Low interest rates for over a decade created the conditions for low unemployment rates by feeding the economy with cheap credit. But it also, in Barker’s words, “opened new horizons for a would-be activist government” by lowering the cost of government debt, and therefore deficit-driven social spending. Yet as Barker presciently argued a year ago, this flexibility in the Fed’s actions was not a concession to workers gaining a greater share of the national income. It was only predicated on an assumption that the labor movement was too weak to make substantial wage gains, even in the context of low unemployment rates. “The current experiment,” Barker explained, “was made possible by a recognition that workers had suffered a secular defeat — specifically, that they had lost the ability to increase or even defend their share of the national income. What would happen if labor became stronger?”
The Federal Reserve’s conventional playbook has, since the 1970s, been informed by “monetarist” ideas first championed by economist Milton Friedman. Friedman stated that a “natural rate of unemployment” exists below which inflation begins to take off. There may be debates and turns at the Federal Reserve that have taken place since the 1970s, but they have only challenged how low the rate of unemployment can be allowed to go without risking inflation, not whether profits could ever be sacrificed to a larger labor share of the economic pie.
A year ago, when the prospect of inflation first reared its head, talk of rolling back government stimulus was still an outlier position. But as Barker predicted, this argument would soon predominate again:
Even with the economy still millions of jobs shy of its pre-pandemic level, there is already an organized attempt to cut short the expansion and declare the experiment a mistake. So far, the major backlash constituencies are low-wage employers and scorned economists, but their complaints will find a bigger audience at some point in the next few years.
An Alternative Path
In 1977, Arthur Burns, then chair of the Federal Reserve, spoke to students of Gonzaga University at their campus’s “Founder’s Day” gathering. He warned them of a “disturbing” trend in which US profits are “unsatisfactory,” and yet economists are paying too little attention to this problem. Our economy, he reminded the audience, “is still predominantly a profit-motivated economy in which, to a very large extent, whatever happens — or doesn’t happen — depends on perceived profit opportunities.”
The long-term problem we face is exactly as Burns articulated. A capitalist economy is, by definition, held hostage to calculations of profitability. This impacts whether investment flows toward planet-destroying industries or to protect human health. But it also forces us to shoulder the consequences of a rollercoaster in prices, and the difficulties of maintaining a balanced supply and demand across industries.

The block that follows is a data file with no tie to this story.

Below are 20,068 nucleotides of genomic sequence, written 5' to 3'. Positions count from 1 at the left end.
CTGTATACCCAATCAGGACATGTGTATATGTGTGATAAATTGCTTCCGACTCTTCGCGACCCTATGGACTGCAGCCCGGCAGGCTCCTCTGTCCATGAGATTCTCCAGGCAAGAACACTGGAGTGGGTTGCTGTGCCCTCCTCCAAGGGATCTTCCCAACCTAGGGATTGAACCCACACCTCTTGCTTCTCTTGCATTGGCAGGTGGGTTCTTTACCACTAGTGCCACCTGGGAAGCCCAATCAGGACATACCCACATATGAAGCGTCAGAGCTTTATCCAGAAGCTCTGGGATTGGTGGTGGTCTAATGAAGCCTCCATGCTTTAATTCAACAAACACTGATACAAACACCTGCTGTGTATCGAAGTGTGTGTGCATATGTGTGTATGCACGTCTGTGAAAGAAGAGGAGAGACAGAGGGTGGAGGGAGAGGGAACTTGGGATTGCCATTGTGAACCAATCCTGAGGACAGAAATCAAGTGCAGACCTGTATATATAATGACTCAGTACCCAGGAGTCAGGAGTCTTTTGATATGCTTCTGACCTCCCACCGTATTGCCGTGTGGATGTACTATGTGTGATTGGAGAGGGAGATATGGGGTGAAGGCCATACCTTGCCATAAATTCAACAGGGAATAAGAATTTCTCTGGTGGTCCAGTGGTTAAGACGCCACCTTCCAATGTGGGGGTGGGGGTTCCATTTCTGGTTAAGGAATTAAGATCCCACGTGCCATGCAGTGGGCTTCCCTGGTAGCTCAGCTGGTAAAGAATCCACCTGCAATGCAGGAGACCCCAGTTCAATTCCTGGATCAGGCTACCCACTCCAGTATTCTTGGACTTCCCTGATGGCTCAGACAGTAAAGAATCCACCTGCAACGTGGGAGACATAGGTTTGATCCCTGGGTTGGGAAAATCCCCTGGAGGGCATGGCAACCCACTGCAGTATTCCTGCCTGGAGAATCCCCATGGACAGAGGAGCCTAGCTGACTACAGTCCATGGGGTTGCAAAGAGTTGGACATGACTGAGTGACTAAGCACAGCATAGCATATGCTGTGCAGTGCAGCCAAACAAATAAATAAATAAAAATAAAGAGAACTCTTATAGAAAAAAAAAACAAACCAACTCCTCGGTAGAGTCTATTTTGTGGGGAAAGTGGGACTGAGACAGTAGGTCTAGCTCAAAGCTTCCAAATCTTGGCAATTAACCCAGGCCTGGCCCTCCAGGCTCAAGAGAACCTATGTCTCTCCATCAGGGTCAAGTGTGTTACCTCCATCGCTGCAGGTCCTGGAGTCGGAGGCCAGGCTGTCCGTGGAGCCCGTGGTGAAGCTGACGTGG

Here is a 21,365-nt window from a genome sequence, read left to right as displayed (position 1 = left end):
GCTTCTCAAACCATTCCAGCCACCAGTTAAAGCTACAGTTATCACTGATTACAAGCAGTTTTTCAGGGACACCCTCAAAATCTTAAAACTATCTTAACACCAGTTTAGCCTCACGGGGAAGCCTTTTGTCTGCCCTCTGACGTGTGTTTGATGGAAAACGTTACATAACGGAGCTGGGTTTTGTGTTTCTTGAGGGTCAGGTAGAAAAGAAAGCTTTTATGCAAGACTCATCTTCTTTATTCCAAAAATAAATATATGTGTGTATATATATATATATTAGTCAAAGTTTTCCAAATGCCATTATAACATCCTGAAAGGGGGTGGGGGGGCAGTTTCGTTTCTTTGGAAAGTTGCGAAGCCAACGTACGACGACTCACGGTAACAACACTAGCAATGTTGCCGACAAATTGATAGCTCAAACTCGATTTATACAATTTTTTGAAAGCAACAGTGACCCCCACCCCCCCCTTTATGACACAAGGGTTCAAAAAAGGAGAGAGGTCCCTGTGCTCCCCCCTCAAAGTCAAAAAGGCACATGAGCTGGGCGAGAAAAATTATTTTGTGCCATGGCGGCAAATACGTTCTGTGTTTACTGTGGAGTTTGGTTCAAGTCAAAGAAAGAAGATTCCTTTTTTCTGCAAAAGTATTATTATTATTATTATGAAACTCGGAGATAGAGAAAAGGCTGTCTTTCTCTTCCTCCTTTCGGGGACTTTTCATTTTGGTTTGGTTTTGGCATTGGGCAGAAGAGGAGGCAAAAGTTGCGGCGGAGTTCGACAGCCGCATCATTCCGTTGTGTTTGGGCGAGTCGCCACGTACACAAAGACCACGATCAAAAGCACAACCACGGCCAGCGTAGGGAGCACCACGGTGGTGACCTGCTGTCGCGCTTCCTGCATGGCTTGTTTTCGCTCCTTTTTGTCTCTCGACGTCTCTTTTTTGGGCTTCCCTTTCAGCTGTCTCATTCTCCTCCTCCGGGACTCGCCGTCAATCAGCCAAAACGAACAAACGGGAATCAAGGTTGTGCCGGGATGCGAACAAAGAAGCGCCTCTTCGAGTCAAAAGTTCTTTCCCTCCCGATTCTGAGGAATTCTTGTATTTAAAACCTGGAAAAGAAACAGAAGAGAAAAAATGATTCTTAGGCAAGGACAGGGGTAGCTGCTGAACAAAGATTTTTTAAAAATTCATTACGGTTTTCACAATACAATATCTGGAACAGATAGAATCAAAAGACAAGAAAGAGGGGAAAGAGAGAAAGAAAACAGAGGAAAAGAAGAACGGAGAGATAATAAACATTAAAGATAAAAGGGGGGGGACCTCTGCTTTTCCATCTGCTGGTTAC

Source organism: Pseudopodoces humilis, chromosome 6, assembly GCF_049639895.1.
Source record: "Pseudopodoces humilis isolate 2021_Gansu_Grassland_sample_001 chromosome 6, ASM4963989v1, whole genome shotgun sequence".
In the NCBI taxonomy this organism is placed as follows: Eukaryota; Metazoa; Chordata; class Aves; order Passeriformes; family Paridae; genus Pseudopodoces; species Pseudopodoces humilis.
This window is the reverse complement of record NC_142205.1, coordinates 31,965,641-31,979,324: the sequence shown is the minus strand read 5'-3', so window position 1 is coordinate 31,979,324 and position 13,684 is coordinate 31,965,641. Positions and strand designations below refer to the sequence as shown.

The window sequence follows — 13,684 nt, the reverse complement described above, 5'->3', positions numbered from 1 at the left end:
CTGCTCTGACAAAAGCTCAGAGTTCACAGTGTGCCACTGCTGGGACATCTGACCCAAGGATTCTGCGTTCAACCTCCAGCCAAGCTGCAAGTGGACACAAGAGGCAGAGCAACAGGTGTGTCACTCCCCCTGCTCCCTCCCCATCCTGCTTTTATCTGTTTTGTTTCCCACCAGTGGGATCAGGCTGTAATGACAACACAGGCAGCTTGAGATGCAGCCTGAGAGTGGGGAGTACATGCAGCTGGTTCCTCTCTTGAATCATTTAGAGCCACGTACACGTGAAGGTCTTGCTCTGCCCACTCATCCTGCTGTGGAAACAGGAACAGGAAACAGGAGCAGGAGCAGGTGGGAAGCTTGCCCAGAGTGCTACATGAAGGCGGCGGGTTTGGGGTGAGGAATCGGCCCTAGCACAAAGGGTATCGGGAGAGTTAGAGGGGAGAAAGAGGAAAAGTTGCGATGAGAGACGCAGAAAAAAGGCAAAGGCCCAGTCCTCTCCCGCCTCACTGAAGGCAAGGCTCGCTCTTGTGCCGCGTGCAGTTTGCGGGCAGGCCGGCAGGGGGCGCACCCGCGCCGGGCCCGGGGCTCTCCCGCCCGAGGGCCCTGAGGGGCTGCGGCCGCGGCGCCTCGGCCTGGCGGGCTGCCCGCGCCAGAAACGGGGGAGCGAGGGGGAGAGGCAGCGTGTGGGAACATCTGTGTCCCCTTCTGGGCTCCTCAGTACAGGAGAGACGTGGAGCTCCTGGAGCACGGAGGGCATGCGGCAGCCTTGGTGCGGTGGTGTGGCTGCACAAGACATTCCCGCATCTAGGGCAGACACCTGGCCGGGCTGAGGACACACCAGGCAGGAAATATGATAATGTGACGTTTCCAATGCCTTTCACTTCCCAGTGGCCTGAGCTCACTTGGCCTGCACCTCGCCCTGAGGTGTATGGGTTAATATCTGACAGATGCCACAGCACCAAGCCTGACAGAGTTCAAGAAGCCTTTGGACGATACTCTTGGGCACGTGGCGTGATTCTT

Causes of inflation are always complicated to assess, even in hindsight. And today’s inflationary crisis is, of course, still unfolding. But most economists describe supply chain chokeholds as playing a significant role, at least in triggering the current situation.
In the early months of the pandemic, when much of the country was at home during lockdowns, many industries shrank. Those businesses that remained open reduced production capacity and inventory. When the economy began to reopen, pent-up demand mixed with a fair amount of accumulated savings quickly drove up sales of both goods and services, and led to chokeholds in supply chains. When supply doesn’t match rising demand, buyers are essentially pitted against each other in a bidding war for goods, allowing companies to drive up prices.
A number of factors have sustained inflation beyond the initial triggers. The neoliberal penchant for just-in-time production has ensured that thin inventories could not quickly be ratcheted up. Then specific events like Russia’s invasion of Ukraine have played a role in keeping oil prices high. Oil prices, in turn, impact almost every other part of the economy. Increasing numbers of droughts are also driving up the prices of crops. Meanwhile, as Biden has occasionally acknowledged, old-fashioned price gouging plays a key role. Companies take advantage of increased demand to raise prices much further than the growing costs of their inputs (both labor and materials). This feeds into a “profit-price” spiral, rather than the oft-talked about “wage-price” spiral.
Workers’ demands do also drive up inflation. The fact that wage gains are lagging behind inflation is a good indication that wages aren’t a key driver. But broader pro-worker policies like pandemic-era benefits, which were largely deficit-driven rather than backed by increased taxes, put more money in circulation and therefore increased inflationary pressures. Were they financed by higher taxes — with at least a lion’s share being paid by the ultrawealthy — they would be easier to sustain without risking inflation. That’s an immensely important goal. Those benefits were critical, not only to keeping millions of households afloat but, incredibly, reducing the level of poverty in the midst of a tremendous economic crisis.
These are positive achievements worth defending and extending. In order to do so, the Left will need to both counter the claims that workers must pay for inflation and put forward our own solutions to addressing it. As a starting point, some progressives within the Democratic Party are calling for the enactment of components of Build Back Better, which would, for instance, lower the burden of childcare and prescription-drug costs. Taking aim at housing costs should be another key component of a left economic agenda. Indeed, the Wall Street Journal reported that levels of inflation vary by region, largely due to housing costs:
Inflation was highest in the South, at 9.2%, and the Midwest, where prices rose 8.8%. Residents of the Tampa-St. Petersburg-Clearwater area of Florida swallowed an 11.3% increase over the 12 months ended in May, driven in part by a sharp rise in rental prices. Inflation was just 6.3% in the New York City metropolitan area, due in part to relatively low rental-price gains.
Beyond these immediate demands, a longer-term strategy should focus on targeted price controls and the nationalization of state-dependent industries like oil. As economist Doug Henwood has argued, increasing taxes — certainly on the rich, but also on the comfortable — should be part of any redistributive ambitions if we want to make those economic gains stick.
Ultimately, the capitalist class, left to its own devices, will get out of this crisis by exacting enormous amounts of pain from workers. At the heart of a left economic agenda needs to be an understanding of inflation as a site of class conflict, and to organize our side accordingly. This requires specific policy demands, and a labor movement that can organize for concrete economic gains and against the pressure to make workers pay for a crisis they did not create.